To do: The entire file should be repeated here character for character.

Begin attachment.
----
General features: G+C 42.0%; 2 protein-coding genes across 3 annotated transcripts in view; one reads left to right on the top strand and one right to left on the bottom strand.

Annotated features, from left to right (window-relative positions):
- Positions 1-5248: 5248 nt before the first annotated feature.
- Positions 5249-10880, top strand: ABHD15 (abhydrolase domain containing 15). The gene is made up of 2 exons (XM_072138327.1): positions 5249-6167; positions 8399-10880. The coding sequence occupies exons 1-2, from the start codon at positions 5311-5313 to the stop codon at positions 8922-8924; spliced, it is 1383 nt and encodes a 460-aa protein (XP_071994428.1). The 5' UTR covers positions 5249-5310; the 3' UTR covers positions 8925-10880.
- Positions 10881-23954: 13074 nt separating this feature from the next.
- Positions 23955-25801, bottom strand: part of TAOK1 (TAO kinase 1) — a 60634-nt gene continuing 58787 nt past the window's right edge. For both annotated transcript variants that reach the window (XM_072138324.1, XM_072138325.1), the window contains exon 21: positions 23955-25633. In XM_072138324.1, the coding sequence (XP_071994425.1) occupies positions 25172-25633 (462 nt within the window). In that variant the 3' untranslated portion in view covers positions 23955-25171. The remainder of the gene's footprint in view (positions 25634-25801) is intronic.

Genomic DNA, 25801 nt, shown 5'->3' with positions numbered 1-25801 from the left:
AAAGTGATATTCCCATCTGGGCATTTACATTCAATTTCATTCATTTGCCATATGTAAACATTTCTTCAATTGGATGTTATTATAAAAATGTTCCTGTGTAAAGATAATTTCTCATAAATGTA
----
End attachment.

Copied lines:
General features: G+C 42.0%; 2 protein-coding genes across 3 annotated transcripts in view; one reads left to right on the top strand and one right to left on the bottom strand.

Annotated features, from left to right (window-relative positions):
- Positions 1-5248: 5248 nt before the first annotated feature.
- Positions 5249-10880, top strand: ABHD15 (abhydrolase domain containing 15). The gene is made up of 2 exons (XM_072138327.1): positions 5249-6167; positions 8399-10880. The coding sequence occupies exons 1-2, from the start codon at positions 5311-5313 to the stop codon at positions 8922-8924; spliced, it is 1383 nt and encodes a 460-aa protein (XP_071994428.1). The 5' UTR covers positions 5249-5310; the 3' UTR covers positions 8925-10880.
- Positions 10881-23954: 13074 nt separating this feature from the next.
- Positions 23955-25801, bottom strand: part of TAOK1 (TAO kinase 1) — a 60634-nt gene continuing 58787 nt past the window's right edge. For both annotated transcript variants that reach the window (XM_072138324.1, XM_072138325.1), the window contains exon 21: positions 23955-25633. In XM_072138324.1, the coding sequence (XP_071994425.1) occupies positions 25172-25633 (462 nt within the window). In that variant the 3' untranslated portion in view covers positions 23955-25171. The remainder of the gene's footprint in view (positions 25634-25801) is intronic.

Genomic DNA, 25801 nt, shown 5'->3' with positions numbered 1-25801 from the left:
AAAGTGATATTCCCATCTGGGCATTTACATTCAATTTCATTCATTTGCCATATGTAAACATTTCTTCAATTGGATGTTATTATAAAAATGTTCCTGTGTAAAGATAATTTCTCATAAATGTA